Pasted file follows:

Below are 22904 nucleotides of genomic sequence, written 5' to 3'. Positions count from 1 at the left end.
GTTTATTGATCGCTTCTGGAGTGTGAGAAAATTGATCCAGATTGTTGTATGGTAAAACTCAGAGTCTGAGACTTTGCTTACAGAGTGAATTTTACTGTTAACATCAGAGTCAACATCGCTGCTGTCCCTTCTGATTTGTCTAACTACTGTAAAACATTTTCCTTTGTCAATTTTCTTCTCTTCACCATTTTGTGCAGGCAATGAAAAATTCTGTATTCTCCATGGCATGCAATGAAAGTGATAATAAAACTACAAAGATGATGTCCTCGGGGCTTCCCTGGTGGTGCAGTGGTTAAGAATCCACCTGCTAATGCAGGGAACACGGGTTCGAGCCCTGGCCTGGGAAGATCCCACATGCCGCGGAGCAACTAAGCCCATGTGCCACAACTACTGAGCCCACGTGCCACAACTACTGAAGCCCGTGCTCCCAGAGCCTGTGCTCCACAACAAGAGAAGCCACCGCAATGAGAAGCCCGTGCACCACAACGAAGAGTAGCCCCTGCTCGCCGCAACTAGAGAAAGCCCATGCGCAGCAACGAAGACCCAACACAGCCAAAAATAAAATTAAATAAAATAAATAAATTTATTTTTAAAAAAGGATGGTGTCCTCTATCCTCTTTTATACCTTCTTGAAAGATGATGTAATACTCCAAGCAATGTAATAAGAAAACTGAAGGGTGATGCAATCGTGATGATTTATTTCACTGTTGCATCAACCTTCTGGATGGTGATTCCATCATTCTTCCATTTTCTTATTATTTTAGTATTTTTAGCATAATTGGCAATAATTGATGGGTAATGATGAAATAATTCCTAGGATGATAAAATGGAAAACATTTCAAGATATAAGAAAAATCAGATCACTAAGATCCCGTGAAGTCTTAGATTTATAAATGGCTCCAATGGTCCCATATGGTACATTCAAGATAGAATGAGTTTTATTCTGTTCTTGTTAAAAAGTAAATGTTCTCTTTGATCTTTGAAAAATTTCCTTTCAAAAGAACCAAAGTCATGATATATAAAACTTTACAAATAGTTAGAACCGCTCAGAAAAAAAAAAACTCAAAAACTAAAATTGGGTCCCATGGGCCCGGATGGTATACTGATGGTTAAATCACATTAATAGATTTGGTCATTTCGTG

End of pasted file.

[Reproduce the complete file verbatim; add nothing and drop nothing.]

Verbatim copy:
Below are 22904 nucleotides of genomic sequence, written 5' to 3'. Positions count from 1 at the left end.
GTTTATTGATCGCTTCTGGAGTGTGAGAAAATTGATCCAGATTGTTGTATGGTAAAACTCAGAGTCTGAGACTTTGCTTACAGAGTGAATTTTACTGTTAACATCAGAGTCAACATCGCTGCTGTCCCTTCTGATTTGTCTAACTACTGTAAAACATTTTCCTTTGTCAATTTTCTTCTCTTCACCATTTTGTGCAGGCAATGAAAAATTCTGTATTCTCCATGGCATGCAATGAAAGTGATAATAAAACTACAAAGATGATGTCCTCGGGGCTTCCCTGGTGGTGCAGTGGTTAAGAATCCACCTGCTAATGCAGGGAACACGGGTTCGAGCCCTGGCCTGGGAAGATCCCACATGCCGCGGAGCAACTAAGCCCATGTGCCACAACTACTGAGCCCACGTGCCACAACTACTGAAGCCCGTGCTCCCAGAGCCTGTGCTCCACAACAAGAGAAGCCACCGCAATGAGAAGCCCGTGCACCACAACGAAGAGTAGCCCCTGCTCGCCGCAACTAGAGAAAGCCCATGCGCAGCAACGAAGACCCAACACAGCCAAAAATAAAATTAAATAAAATAAATAAATTTATTTTTAAAAAAGGATGGTGTCCTCTATCCTCTTTTATACCTTCTTGAAAGATGATGTAATACTCCAAGCAATGTAATAAGAAAACTGAAGGGTGATGCAATCGTGATGATTTATTTCACTGTTGCATCAACCTTCTGGATGGTGATTCCATCATTCTTCCATTTTCTTATTATTTTAGTATTTTTAGCATAATTGGCAATAATTGATGGGTAATGATGAAATAATTCCTAGGATGATAAAATGGAAAACATTTCAAGATATAAGAAAAATCAGATCACTAAGATCCCGTGAAGTCTTAGATTTATAAATGGCTCCAATGGTCCCATATGGTACATTCAAGATAGAATGAGTTTTATTCTGTTCTTGTTAAAAAGTAAATGTTCTCTTTGATCTTTGAAAAATTTCCTTTCAAAAGAACCAAAGTCATGATATATAAAACTTTACAAATAGTTAGAACCGCTCAGAAAAAAAAAAACTCAAAAACTAAAATTGGGTCCCATGGGCCCGGATGGTATACTGATGGTTAAATCACATTAATAGATTTGGTCATTTCGTG